28 Oct 2008
- Cory's chaining experiment
There was a single flight of NexSTAR-1 today to test Cory's chaining controller. In general, the flight was a success in that nothing went wrong. However, the gains Cory chose for his control were to small, resulting in the fact that the controller was not given enough time to converge. All of the available plots can be found in the plots subfolder.
NexSTAR-1 Flight 1
Flight Time: 32.8 mins
Autonomous Flight Time: 28.1 mins
Two MNR's were deployed on Table Mountain, and NexSTAR-1 was tasked to chain between them. The idea of chaining is to have the UA find a location (the control point of the orbital controller) between the two MNR's, where the SNR of each node is maximized and equalized. At this location, the UA should be in a location where it can act as an optimal relay between the two nodes.
In inspection of the data, it turns out that the center point update gain was too small to have convergence in reasonable time. From the plots, it can be seen that if the experiment was continued for about another 10 minutes, then the two SNRs from each of the MNRs would have been balanced. It appears that at roughly every 5 min there is a increase in signal strength of the nodes in the network. This can be seen at mission times of 52 min and 56.5 min. The cause of this is not exactly known. Interestingly, on 14 Oct 2008, just the opposite occurred. There was a signal dropout every 5 mins.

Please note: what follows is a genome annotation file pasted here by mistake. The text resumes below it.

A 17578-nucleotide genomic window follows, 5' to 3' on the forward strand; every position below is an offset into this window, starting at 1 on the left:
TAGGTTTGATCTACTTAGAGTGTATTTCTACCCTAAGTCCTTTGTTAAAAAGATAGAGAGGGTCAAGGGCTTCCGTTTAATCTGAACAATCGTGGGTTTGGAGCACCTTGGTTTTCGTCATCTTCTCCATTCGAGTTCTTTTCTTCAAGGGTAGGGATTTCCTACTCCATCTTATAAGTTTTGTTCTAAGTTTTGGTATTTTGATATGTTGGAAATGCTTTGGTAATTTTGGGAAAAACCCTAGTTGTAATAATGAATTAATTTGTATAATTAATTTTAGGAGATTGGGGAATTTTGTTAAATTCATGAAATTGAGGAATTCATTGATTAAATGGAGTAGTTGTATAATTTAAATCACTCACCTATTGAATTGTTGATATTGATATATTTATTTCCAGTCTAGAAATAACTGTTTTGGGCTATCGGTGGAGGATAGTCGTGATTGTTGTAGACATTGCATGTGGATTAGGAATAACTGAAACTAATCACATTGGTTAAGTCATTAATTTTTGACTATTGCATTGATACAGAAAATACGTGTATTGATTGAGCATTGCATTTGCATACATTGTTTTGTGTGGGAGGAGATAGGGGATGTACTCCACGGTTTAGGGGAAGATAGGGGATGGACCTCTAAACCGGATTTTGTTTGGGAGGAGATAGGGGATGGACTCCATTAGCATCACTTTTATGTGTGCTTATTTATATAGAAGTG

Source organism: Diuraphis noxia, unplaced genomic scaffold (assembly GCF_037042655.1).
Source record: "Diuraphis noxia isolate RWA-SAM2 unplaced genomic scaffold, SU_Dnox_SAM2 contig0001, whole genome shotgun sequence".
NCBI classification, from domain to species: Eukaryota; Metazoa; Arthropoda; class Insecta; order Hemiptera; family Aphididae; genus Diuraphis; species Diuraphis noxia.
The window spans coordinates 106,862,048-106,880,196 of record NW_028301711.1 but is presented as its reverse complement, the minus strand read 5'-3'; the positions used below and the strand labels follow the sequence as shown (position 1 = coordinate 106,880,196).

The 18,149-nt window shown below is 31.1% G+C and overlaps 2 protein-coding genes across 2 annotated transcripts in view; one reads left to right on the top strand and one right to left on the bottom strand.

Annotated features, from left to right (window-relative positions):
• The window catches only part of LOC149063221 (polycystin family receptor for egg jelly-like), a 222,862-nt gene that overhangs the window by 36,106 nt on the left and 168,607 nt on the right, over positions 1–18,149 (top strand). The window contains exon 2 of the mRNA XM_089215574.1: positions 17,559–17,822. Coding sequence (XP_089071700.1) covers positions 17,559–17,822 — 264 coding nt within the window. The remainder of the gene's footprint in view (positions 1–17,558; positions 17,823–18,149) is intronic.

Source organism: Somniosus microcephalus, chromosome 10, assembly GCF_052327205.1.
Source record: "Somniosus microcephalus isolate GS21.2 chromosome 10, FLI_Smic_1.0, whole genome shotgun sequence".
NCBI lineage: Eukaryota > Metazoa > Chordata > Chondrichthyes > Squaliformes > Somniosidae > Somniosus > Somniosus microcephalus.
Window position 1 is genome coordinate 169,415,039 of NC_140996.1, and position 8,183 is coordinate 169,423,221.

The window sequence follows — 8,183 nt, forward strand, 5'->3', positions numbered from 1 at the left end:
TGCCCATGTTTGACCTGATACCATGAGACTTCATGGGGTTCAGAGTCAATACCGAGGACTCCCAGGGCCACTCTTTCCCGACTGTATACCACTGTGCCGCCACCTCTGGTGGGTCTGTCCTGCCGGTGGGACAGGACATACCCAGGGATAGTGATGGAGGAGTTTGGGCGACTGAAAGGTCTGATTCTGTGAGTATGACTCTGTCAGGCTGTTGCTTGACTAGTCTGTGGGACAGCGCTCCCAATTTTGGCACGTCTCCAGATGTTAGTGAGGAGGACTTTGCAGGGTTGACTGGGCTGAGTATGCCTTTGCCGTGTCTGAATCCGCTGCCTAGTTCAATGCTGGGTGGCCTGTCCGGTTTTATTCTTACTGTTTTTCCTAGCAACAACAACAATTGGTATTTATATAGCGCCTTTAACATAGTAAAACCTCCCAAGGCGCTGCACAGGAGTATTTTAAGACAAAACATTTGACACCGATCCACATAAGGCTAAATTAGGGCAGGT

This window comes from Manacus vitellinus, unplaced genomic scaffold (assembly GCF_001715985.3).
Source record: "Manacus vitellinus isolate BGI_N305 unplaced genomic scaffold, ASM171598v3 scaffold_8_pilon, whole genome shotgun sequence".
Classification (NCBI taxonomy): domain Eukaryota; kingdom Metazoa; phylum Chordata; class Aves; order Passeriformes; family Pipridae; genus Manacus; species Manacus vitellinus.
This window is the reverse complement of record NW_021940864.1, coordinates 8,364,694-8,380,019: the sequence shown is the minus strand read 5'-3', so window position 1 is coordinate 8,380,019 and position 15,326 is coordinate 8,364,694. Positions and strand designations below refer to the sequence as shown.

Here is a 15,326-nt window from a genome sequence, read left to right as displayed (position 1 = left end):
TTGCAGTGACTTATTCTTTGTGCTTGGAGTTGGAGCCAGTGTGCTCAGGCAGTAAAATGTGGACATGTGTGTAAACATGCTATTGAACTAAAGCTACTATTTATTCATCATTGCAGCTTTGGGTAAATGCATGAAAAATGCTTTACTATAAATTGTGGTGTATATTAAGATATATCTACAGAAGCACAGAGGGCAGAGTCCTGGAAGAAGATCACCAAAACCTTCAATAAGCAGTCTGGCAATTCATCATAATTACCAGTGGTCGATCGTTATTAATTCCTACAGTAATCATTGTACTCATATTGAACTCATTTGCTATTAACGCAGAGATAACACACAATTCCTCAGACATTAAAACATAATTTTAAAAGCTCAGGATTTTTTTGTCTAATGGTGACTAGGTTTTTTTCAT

Chaining of Two, Static, Ground-Based MNRs
In the first plot, you can see we the gps track of NexSTAR-1 during the ~12 min experiment. At the start of the experiment, NexSTAR-1 was up North, orbiting by MNR-64. The second plot shows the raw sampled SNR values for the MNRs and the GCS-Laptop. The solid lines in the second plot are the averages.
As the experiment ran, the controller drove the control point (center point of the orbit) towards a more central location of the two MNRs. The third plot shows that in general, the average distance between the UA and the ground based MNRs was converging. The final plot shows that on average, the controller was reducing the difference in the SNRs of the two nodes, which is the ultimate goal. Notice that according to the SNR difference plot, in about another 10 minutes, the two SNR's would have converged. In the next flight, the control point gains will be increased.